Over the weekend, there was a Walmart ad featuring a bunch of famous movie cars. It included a joke where an employee asked if the new gun-murder Batmobile even had a trunk. This is actually an important question.
If you think back to all of Batman canon, have you ever seen the superhero take a gadget out of the trunk?
I don’t think so! In most of the more recent iterations of the iconic loosely animal-themed vehicles, like in the Christopher Nolan Batmans and in Batman V Superman, there’s no indication of a trunk and plenty of indication that there isn’t a trunk.
We’ve touched on this in the past, like when my colleague Jason outlined the perfect Batmobile, which is basically an armored ambulance.
In the “Tumbler” Batmobile from the Dark Knight trilogy, the only indication of any rear storage are the explosive mines that are deployed from the rear in the Batman Begins police chase. That’s not exactly a trunk. The rest of the space is seemingly taken up by the jet engine used for sick jumps.
In Batman V Superman, Batman murders a bunch of goons with a harpoon gun that fires out of the back, which is also next to a jet engine, so there’s no indication there’s any room left back there for a trunk, either. Not even in the walkaround video.
In this blueprint of the Batmobile from 1989’s Batman, it’s pretty clear that the car is really just a cabin mounted on top of what’s essentially one long jet engine unit. There’s almost no chance of any room left for storage space.
None of these Batmobiles have much storage, if any. It’s surprising, considering one of the biggest traits of the Batman superhero is the numerous gadgets at his disposal for seemingly any and every situation. If he doesn’t have a trunk, where the hell do all of the gadgets go when he’s on the move?
That’s not even the biggest inherent flaw with the Batmobile not having a trunk, though. To me, the lack of a traditional trunk calls into question Batman’s ability to transport goons.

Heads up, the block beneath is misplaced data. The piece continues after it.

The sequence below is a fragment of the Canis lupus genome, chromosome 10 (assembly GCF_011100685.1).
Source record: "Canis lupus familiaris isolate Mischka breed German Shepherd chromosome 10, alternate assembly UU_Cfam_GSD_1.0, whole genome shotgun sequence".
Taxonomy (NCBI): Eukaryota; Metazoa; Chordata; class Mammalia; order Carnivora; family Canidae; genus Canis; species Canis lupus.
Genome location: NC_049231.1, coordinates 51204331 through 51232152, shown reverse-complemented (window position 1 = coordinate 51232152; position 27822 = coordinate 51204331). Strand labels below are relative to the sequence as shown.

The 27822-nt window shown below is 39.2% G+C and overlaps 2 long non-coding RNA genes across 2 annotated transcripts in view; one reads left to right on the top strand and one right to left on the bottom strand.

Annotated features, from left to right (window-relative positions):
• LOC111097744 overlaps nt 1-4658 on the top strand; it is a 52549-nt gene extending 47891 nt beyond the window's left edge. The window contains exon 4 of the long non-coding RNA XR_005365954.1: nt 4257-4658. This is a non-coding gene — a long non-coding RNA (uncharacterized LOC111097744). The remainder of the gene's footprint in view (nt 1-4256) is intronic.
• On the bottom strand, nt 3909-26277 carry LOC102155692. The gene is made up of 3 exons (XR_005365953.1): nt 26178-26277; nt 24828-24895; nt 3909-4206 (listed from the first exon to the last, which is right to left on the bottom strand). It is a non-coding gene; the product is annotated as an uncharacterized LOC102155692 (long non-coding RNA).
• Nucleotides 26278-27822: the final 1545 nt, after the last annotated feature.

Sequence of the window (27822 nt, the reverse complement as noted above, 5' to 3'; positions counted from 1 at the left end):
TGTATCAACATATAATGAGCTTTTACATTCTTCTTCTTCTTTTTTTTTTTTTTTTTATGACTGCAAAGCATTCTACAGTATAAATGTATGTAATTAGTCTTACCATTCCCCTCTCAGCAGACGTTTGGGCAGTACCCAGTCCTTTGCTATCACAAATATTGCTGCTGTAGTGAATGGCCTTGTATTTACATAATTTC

Sure, most of the time Batman is known for tying up his goons at the scene of the crime and leaving them for Commissioner Gordon to clean up later. But sometimes, Batman drops them off directly to the police station, like we see in The Dark Knight, or strings them up in a more-obvious location for easier discovery. How the hell does he move a body if he has nowhere to put them in his car?
The only time in the movies we’ve ever seen someone else in the Batmobile with Batman is in Batman Begins, where he rushes a drugged Rachel Dawes back to the Batcave for treatment. I think it’s fair to assume he wouldn’t have thrown his love interest in the trunk even if he had the option, but I also think it’s enough to cite as evidence that there’s a second seat in the Batmobile for a reason.
Does this mean we have to assume Batman has to awkwardly transport his tied up captives in his passenger seat? What are the alternatives?
Does he park the Batmobile and somehow swing through the rooftops of Gotham with a criminal slung over his shoulder? Or dies he just drag them behind the Batmobile? That doesn’t really seem to be a very Batman thing to do—at least before he did it in Batman V Superman.
Batman has practical needs just like the rest of us. In fact, his needs for gadget, weapon and goon storage likely exceeds what me or you usually require from our personal vehicle’s cargo space. It’s time for the Batman canon to reflect this. It’s time for Batman to get something a little more practical.
It’s time we saw a Bat-trunk.